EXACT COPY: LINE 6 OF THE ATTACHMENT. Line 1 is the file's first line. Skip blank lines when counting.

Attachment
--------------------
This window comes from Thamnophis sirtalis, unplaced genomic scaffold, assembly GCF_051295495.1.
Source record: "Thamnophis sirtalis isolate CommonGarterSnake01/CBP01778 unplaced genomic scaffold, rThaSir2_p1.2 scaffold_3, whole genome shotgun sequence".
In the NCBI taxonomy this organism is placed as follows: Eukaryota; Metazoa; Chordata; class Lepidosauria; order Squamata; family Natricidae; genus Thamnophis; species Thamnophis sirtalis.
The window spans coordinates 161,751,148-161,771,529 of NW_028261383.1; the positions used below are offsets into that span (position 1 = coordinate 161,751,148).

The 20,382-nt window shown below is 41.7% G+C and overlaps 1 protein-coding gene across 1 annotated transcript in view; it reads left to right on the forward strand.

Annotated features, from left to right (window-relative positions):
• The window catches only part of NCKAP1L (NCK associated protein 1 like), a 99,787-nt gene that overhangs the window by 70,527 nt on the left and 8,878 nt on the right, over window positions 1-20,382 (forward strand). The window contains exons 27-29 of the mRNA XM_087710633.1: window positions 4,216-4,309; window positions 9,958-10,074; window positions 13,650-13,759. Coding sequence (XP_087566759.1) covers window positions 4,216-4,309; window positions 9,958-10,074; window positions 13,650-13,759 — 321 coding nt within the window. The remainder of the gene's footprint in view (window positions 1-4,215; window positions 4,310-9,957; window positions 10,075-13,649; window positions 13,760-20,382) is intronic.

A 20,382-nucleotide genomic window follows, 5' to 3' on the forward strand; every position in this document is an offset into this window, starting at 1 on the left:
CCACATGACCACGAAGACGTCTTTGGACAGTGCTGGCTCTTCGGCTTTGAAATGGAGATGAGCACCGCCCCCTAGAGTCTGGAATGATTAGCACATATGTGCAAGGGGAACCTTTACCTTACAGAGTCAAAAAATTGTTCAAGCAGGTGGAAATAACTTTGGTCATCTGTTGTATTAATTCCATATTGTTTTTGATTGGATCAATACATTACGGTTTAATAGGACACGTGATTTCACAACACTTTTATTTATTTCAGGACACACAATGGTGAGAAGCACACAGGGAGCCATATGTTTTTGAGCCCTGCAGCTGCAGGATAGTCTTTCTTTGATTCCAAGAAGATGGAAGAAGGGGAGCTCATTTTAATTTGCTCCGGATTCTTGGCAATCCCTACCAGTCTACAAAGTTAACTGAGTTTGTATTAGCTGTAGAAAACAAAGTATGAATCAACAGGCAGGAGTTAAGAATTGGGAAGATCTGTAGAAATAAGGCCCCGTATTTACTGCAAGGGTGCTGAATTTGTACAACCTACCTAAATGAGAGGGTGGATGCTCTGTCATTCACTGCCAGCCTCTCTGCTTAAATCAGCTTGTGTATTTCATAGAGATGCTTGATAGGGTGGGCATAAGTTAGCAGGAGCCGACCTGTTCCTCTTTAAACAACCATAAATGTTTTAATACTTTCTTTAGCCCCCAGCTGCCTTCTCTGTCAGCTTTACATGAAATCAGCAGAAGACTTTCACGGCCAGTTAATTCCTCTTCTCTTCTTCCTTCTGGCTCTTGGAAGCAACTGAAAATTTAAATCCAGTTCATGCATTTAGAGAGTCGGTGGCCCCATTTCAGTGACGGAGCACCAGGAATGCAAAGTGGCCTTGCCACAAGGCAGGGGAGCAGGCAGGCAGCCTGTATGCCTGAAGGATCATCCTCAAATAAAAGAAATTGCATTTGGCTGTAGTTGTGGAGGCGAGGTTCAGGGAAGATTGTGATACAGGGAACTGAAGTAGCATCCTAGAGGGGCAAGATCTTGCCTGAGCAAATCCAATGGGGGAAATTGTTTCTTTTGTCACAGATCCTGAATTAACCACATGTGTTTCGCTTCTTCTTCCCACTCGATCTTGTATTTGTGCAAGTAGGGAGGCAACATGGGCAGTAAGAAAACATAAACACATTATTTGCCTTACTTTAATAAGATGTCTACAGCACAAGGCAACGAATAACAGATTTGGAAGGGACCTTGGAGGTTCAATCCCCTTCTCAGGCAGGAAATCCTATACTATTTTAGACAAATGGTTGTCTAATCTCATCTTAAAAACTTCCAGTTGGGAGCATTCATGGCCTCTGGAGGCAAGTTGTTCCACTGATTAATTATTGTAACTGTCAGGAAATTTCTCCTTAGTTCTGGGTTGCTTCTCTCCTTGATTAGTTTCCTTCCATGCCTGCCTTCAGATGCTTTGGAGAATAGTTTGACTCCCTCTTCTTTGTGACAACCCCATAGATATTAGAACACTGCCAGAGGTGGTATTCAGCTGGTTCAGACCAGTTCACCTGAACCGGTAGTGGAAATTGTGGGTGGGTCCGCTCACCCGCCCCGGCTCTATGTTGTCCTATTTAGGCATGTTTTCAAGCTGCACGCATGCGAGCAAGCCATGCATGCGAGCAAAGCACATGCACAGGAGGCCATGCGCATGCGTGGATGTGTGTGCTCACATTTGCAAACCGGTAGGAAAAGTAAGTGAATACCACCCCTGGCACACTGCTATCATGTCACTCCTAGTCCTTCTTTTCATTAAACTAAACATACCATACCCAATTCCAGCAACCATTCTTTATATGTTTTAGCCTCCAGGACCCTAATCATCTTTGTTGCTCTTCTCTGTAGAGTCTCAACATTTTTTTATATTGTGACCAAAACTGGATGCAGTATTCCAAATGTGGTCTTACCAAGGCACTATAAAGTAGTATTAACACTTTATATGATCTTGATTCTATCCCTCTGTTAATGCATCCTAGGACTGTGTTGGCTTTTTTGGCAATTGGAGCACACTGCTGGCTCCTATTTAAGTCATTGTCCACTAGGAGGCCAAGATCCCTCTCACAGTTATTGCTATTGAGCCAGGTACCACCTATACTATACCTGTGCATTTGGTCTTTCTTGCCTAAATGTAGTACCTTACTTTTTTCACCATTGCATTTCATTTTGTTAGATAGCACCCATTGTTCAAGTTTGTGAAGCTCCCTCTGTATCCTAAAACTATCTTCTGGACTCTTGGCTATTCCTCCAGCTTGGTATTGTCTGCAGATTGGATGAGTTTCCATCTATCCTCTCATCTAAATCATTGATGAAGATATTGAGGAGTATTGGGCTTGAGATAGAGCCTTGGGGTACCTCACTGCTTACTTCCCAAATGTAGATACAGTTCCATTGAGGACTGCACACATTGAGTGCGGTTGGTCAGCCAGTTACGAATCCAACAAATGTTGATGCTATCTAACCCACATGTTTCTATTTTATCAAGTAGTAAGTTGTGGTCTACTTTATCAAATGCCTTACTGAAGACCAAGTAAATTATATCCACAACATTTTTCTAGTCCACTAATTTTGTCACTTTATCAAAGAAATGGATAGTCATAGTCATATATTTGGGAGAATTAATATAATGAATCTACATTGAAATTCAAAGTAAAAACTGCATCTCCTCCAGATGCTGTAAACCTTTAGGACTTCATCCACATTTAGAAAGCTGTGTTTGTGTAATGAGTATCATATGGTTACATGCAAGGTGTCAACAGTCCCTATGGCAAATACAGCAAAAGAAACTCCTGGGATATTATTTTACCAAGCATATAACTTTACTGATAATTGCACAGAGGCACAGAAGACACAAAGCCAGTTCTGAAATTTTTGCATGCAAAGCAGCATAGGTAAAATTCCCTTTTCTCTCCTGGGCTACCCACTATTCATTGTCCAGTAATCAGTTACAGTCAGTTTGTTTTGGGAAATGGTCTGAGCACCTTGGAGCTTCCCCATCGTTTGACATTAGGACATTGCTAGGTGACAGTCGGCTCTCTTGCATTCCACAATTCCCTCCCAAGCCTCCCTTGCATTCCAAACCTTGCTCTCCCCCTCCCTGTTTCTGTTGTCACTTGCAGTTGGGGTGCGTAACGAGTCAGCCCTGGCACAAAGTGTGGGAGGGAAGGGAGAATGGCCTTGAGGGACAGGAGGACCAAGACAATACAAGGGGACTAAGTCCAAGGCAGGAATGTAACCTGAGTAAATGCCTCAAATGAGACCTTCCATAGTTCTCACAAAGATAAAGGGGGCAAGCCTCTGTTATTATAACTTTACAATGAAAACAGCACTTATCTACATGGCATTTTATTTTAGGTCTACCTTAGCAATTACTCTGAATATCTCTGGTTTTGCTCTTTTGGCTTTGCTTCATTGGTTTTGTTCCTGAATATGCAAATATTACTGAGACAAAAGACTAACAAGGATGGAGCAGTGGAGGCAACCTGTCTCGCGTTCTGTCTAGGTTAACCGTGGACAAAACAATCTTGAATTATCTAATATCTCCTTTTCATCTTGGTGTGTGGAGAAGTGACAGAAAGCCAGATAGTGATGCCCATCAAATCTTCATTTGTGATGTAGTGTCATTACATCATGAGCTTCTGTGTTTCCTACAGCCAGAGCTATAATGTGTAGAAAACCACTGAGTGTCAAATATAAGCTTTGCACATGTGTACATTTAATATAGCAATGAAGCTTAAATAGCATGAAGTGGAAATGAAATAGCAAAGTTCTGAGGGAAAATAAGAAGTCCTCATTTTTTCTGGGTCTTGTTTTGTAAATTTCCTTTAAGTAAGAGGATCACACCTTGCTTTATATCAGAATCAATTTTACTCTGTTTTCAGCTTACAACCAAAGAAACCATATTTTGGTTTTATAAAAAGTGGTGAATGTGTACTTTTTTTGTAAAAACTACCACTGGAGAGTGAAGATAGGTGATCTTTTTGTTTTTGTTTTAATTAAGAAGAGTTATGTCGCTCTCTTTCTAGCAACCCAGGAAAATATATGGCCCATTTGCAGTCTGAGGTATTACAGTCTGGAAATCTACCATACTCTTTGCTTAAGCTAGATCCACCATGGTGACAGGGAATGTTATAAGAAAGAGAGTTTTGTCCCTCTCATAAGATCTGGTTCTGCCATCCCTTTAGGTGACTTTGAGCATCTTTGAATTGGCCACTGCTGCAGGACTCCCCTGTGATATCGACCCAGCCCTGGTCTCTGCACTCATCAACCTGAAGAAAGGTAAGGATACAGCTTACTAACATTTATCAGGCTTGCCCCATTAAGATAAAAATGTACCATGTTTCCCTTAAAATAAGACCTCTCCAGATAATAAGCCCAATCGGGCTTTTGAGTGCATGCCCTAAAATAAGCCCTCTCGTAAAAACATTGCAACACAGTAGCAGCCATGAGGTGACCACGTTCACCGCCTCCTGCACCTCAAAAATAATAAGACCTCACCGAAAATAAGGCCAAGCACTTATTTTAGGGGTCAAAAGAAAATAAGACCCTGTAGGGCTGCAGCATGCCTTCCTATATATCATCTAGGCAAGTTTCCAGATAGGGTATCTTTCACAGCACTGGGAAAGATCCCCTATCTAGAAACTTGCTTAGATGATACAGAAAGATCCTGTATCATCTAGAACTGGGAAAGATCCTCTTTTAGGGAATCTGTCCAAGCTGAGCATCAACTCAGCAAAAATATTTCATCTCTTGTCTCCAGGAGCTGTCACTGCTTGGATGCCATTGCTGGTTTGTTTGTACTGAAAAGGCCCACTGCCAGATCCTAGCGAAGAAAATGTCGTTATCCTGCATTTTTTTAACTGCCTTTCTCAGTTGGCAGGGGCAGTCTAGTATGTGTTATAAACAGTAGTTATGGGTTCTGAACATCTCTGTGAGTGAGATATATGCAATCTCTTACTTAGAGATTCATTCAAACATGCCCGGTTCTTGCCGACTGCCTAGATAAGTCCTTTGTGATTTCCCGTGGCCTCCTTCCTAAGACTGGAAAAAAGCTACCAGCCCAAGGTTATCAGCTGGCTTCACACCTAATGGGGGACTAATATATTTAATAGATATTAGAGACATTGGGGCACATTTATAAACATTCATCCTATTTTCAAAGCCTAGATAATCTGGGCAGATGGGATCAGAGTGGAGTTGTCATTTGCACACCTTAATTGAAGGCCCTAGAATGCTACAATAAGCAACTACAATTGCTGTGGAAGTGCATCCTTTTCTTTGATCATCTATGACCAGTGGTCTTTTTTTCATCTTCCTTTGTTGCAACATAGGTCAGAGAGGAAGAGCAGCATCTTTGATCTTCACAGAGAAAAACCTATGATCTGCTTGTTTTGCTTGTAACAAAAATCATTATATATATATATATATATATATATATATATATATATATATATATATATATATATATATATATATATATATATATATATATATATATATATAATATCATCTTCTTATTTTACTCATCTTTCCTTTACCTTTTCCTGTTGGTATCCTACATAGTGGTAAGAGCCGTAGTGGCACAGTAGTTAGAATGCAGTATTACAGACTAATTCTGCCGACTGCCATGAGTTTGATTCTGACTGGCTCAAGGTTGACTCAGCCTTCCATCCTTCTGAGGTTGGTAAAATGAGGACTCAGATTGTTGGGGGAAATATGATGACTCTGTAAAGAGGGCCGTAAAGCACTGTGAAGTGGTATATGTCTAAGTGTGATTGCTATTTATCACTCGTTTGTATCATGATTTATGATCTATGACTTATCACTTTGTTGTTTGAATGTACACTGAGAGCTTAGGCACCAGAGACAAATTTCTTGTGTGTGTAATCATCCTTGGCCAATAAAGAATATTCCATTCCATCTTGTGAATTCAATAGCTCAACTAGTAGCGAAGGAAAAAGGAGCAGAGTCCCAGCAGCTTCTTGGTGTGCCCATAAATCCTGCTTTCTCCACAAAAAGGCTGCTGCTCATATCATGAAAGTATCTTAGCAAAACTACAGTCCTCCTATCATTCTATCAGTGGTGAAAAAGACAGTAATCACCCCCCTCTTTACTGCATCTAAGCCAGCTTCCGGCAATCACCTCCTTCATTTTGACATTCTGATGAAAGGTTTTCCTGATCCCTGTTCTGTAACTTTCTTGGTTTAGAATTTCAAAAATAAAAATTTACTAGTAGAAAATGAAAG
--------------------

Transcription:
Annotated features, from left to right (window-relative positions):